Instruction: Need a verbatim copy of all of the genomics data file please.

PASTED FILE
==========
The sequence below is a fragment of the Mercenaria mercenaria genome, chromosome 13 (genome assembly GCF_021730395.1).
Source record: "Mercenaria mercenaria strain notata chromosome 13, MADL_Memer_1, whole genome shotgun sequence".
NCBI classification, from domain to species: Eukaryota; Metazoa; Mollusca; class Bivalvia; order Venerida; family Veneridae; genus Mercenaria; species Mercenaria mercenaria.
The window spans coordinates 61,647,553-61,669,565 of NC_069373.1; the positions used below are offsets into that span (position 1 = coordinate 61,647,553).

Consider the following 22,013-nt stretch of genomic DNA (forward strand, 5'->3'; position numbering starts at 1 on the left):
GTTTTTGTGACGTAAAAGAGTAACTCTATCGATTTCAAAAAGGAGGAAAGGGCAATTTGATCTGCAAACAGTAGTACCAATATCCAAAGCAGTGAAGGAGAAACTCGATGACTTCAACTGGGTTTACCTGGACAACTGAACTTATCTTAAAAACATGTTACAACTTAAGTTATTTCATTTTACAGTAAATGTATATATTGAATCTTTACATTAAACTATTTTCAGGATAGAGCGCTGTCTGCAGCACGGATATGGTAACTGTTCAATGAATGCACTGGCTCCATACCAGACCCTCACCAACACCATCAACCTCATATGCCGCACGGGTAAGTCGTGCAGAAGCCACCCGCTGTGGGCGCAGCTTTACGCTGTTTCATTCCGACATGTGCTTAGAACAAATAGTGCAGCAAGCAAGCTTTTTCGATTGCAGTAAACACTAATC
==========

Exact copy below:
The sequence below is a fragment of the Mercenaria mercenaria genome, chromosome 13 (genome assembly GCF_021730395.1).
Source record: "Mercenaria mercenaria strain notata chromosome 13, MADL_Memer_1, whole genome shotgun sequence".
NCBI classification, from domain to species: Eukaryota; Metazoa; Mollusca; class Bivalvia; order Venerida; family Veneridae; genus Mercenaria; species Mercenaria mercenaria.
The window spans coordinates 61,647,553-61,669,565 of NC_069373.1; the positions used below are offsets into that span (position 1 = coordinate 61,647,553).

Consider the following 22,013-nt stretch of genomic DNA (forward strand, 5'->3'; position numbering starts at 1 on the left):
GTTTTTGTGACGTAAAAGAGTAACTCTATCGATTTCAAAAAGGAGGAAAGGGCAATTTGATCTGCAAACAGTAGTACCAATATCCAAAGCAGTGAAGGAGAAACTCGATGACTTCAACTGGGTTTACCTGGACAACTGAACTTATCTTAAAAACATGTTACAACTTAAGTTATTTCATTTTACAGTAAATGTATATATTGAATCTTTACATTAAACTATTTTCAGGATAGAGCGCTGTCTGCAGCACGGATATGGTAACTGTTCAATGAATGCACTGGCTCCATACCAGACCCTCACCAACACCATCAACCTCATATGCCGCACGGGTAAGTCGTGCAGAAGCCACCCGCTGTGGGCGCAGCTTTACGCTGTTTCATTCCGACATGTGCTTAGAACAAATAGTGCAGCAAGCAAGCTTTTTCGATTGCAGTAAACACTAATC